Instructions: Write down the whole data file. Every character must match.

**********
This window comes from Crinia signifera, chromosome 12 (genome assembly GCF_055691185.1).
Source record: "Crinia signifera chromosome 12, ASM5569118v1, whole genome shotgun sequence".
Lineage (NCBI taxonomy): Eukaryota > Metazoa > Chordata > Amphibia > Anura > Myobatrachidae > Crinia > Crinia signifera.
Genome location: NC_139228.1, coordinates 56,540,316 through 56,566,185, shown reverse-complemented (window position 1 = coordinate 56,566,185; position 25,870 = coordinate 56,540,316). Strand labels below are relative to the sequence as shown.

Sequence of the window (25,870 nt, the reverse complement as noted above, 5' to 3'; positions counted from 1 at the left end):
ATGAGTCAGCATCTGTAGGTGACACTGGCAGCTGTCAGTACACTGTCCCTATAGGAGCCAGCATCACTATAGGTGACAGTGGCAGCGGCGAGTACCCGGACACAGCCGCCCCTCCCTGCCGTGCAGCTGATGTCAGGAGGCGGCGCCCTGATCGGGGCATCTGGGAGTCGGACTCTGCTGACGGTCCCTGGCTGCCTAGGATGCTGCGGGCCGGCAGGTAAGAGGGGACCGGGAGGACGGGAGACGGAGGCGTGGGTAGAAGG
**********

This window comes from Crinia signifera, chromosome 12 (genome assembly GCF_055691185.1).
Source record: "Crinia signifera chromosome 12, ASM5569118v1, whole genome shotgun sequence".
Lineage (NCBI taxonomy): Eukaryota > Metazoa > Chordata > Amphibia > Anura > Myobatrachidae > Crinia > Crinia signifera.
Genome location: NC_139228.1, coordinates 56,540,316 through 56,566,185, shown reverse-complemented (window position 1 = coordinate 56,566,185; position 25,870 = coordinate 56,540,316). Strand labels below are relative to the sequence as shown.

Sequence of the window (25,870 nt, the reverse complement as noted above, 5' to 3'; positions counted from 1 at the left end):
ATGAGTCAGCATCTGTAGGTGACACTGGCAGCTGTCAGTACACTGTCCCTATAGGAGCCAGCATCACTATAGGTGACAGTGGCAGCGGCGAGTACCCGGACACAGCCGCCCCTCCCTGCCGTGCAGCTGATGTCAGGAGGCGGCGCCCTGATCGGGGCATCTGGGAGTCGGACTCTGCTGACGGTCCCTGGCTGCCTAGGATGCTGCGGGCCGGCAGGTAAGAGGGGACCGGGAGGACGGGAGACGGAGGCGTGGGTAGAAGG